New Homeowner? 3 Dangers You Need to Know About

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( — March 27, 2018) — Trouble could come knocking after you have signed on the dotted line and deposited the down payment to your new house. 

For many new homeowners, signing a contract often means the end of months and maybe years of research into finding the right property. But homeowners should know that caution should continue, even after all the papers are signed. Proper preparation can help you keep unpleasant surprises to a minimum.

Here are some risks and dangers that homeowners should be aware of.

Accidents on your property are your fault. 

Say you host a birthday party for your daughter. The party entertainers show up on time. The caterers get your preference sheet right. And Little Margaret is declaring it’s her best birthday ever! But then one of the caterers, known as an invitee, slips and falls. Guess who could be sued? You. The legal definition of an invitee is someone you are employing, or a customer or a tenant.

Did you know that it is the responsibility of property owners to keep their house safe for invitees? That means keeping your place free of items that could fall or be tripped on. According to Reyna Injury Lawyers, “These may seem like minor incidents, but slips and falls often cause serious injuries that result in mounting medical bills, numerous days missed from work, and other losses.” 

Before having someone over, make sure that you clear the area they will be working in and warn of possible hazards.

What you don’t know about defaulting on your payment could hurt you. 

One of the largest dangers that homeowners will face is defaulting on payments. The results of defaulting on a loan are grim. Your credit history is damaged and can haunt you for a long time. You will be unable to open new financial accounts. And you might face legal action.

Defaulting on payments is the last thing on a new homeowner’s mind. Yet, the reality is that setbacks such as the loss of a job, a divorce, or settling others’ debts can create unforeseen circumstances.

Additionally, there are other ways you could default on your mortgage that do not have to do with falling behind on bank payments. For instance,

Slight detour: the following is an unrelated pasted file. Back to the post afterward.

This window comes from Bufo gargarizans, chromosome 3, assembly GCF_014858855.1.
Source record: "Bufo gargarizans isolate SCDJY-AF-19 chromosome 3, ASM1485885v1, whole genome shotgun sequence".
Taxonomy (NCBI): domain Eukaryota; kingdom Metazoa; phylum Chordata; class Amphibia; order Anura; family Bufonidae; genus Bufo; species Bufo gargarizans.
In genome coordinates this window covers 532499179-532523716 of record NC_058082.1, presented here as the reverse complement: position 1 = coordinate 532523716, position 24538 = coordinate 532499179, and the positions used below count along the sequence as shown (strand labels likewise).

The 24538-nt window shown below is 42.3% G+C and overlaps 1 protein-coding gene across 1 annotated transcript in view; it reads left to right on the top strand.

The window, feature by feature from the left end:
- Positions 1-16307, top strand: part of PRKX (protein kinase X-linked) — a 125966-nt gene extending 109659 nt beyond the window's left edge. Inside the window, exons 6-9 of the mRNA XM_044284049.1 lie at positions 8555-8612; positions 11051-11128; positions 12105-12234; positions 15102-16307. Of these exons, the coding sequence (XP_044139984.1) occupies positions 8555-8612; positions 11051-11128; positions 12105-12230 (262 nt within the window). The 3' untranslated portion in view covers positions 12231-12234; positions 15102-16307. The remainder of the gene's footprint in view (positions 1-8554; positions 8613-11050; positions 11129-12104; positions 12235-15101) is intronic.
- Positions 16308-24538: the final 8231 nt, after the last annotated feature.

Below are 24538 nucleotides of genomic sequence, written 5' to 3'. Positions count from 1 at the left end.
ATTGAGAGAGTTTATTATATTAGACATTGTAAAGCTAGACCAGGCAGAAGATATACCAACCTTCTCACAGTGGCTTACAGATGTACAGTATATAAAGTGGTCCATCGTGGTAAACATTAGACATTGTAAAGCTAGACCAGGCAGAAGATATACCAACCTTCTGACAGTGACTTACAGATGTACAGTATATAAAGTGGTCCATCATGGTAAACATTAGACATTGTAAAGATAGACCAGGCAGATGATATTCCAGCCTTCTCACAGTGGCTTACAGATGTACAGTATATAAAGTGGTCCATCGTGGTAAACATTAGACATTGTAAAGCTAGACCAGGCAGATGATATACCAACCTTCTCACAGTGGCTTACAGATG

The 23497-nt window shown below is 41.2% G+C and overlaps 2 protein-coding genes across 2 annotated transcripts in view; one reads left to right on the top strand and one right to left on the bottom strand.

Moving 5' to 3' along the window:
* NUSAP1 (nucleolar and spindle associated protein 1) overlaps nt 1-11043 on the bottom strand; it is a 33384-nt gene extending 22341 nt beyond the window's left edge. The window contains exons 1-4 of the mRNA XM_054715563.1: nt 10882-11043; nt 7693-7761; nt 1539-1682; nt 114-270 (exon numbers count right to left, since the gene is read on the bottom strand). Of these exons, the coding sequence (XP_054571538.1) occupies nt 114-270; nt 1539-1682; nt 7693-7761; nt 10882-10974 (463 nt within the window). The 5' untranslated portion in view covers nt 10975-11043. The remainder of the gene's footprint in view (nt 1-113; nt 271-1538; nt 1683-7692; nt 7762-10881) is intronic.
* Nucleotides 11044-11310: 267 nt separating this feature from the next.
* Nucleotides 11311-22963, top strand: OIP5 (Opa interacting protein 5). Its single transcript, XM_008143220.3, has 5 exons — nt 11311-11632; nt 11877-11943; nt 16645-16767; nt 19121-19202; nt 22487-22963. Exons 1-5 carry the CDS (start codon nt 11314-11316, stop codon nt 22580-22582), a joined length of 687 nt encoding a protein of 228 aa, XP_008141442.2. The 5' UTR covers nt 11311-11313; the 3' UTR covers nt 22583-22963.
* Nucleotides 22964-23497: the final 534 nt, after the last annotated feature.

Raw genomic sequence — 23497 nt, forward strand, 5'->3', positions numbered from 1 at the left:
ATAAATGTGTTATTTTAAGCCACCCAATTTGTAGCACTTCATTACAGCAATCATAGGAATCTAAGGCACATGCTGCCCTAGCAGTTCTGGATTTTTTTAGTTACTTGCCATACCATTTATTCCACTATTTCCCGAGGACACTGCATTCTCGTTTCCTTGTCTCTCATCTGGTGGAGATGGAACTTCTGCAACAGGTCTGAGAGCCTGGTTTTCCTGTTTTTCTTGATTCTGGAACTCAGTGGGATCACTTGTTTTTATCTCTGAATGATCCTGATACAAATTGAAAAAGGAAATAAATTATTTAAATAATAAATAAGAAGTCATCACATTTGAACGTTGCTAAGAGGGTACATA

–   If you fail to pay property taxes (not escrowed).

–   If you fail to pay your property insurance (not escrowed).

–   If you transfer ownership of the property or house without the bank/lender’s permission.

Reading up on what would happen if you were to default is a good place to start in shoring up your defenses. Develop a plan of action to deploy in this worst-case scenario. For example, if you become unemployed or are in financially unstable circumstances. Action steps include:

–   If you have some insurance coverage, check if it covers your mortgage payments in the case of unemployment. Some do.

–   Contact your bank or other lending institution and see if you can arrange a new payment plan that will allow you to make smaller payments. says reaching out to your lender before defaulting on a payment can increase your chances of working out an alternative plan. The Ohio Dept of Commerce Finance Division provides an example of a mortgage hardship letter that can be adapted to fit your needs.

–   Other actions include seeking help from the Federal Housing Administration. Other government agencies offer programs to help the unemployed with their mortgages

Uninsured natural disasters can devastate your wallet.

A homeowner’s policy will insure you against standard losses in the event of fire, hail, or theft. But there are some natural disasters it does not cover. Reading the fine print, or making a good guess based on what is not included in the fine print will show you where you need more protection. 

Often, uninsured areas include damage by flooding, hurricanes, sinkholes, or earthquakes. And the damage as a result. Also, house maintenance issues are not a part of a standard homeowner’s insurance policy. That means roof repairs or other structural repairs need to be funded by you and could eat away at your savings.

The US has seen a climb in natural disasters over the last few years. And the World Economic Forum has listed climate change and the resulting extreme weather events among their top 5 concerns for 2018. Hire a lawyer to help you understand where you are at risk. And decide whether you could use further coverage for that area or not. Having an emergency fund will also help you pay for unexpected house repair costs.